This research aims at a detailed description of how the eye communicates with the brain. We want to understand the precise rules by which the action potentials of optic nerve fibers encode the visual stimulus presented to the eye, and how these rules are implemented by the neural circuitry of the retina. This will be achieved through a combination of methods: Multi-electrode array recording allows us to monitor in parallel the visual responses of many retinal ganglion cells in the isolated retinae of salamander and rabbit. Simultaneously, we will access individual interneurons with an intracellular microelectrode; recording and stimulation of that cell will reveal its role in visual processing pathways. Finally, mathematical models of retinal light responses will integrate these observations into an overall understanding of circuit function.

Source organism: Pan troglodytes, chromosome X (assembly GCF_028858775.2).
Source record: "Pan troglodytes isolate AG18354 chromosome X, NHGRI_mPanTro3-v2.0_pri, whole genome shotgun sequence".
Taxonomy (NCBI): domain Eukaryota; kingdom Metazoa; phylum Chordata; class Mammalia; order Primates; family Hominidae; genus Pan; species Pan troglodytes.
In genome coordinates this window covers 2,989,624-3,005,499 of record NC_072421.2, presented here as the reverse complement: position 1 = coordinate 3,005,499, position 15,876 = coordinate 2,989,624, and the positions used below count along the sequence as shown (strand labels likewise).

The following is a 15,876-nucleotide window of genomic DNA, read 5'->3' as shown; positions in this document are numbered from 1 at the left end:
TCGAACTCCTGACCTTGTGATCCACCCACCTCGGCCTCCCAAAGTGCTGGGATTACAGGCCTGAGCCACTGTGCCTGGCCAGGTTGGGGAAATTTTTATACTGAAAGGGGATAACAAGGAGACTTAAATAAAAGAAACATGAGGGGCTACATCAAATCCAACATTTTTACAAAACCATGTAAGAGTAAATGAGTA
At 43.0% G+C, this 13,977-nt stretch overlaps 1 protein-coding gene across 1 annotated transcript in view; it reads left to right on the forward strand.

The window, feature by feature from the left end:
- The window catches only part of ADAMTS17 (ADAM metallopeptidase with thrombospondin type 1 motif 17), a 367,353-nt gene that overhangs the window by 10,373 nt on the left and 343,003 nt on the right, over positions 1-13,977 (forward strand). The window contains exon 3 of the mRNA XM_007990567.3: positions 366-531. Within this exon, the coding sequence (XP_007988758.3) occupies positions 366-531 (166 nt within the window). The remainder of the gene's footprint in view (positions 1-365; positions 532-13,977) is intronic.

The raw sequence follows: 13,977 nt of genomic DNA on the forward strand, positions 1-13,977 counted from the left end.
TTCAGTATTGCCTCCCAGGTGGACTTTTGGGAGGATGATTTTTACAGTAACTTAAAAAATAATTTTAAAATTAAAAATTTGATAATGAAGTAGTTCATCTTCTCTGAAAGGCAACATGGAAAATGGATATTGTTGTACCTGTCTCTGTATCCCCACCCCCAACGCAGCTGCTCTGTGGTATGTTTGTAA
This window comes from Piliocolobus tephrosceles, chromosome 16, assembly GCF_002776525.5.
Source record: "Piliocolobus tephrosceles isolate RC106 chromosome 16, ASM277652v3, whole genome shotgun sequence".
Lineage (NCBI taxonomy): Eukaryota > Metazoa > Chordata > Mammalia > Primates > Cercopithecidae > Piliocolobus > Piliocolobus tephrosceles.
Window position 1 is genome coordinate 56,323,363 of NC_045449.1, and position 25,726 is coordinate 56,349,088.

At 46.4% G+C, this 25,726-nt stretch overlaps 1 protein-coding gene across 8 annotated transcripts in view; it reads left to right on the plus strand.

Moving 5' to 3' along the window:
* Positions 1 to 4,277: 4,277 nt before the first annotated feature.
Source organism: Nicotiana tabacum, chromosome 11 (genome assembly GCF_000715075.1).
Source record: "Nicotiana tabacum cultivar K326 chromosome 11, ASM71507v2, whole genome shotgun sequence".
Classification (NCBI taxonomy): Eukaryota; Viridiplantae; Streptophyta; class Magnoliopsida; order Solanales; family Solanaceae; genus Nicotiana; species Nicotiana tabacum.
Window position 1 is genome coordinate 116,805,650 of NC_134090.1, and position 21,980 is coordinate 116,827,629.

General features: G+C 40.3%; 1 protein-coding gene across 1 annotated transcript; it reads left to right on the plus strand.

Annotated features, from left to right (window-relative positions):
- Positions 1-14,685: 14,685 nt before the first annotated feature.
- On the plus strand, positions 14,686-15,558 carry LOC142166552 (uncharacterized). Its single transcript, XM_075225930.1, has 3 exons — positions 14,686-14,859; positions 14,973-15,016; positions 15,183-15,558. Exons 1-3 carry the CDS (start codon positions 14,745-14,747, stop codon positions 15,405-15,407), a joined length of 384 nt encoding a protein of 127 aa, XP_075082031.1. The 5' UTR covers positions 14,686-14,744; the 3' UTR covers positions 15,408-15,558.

The specific aims are: (1) to understand the circuit mechanisms that produce synchronous firing among retinal ganglion cells; (2) to investigate the effect of fixational eye movements on retinal processing, and the function of ganglion cells selective for differential motion; (3) to determine how the retina adapts to the statistics of the visual environment, and whether it performs a generalized form of novelty detection; (4) to construct mathematical models of retinal processing that can accurately predict ganglion cell firing from an arbitrary visual stimulus. Results from this work will lead to a better understanding of vision, and how the retina contributes to the overall process. They may also aid in future therapies, such as a retinal prosthesis that emulates the function of neural circuits in the retina. ? ?
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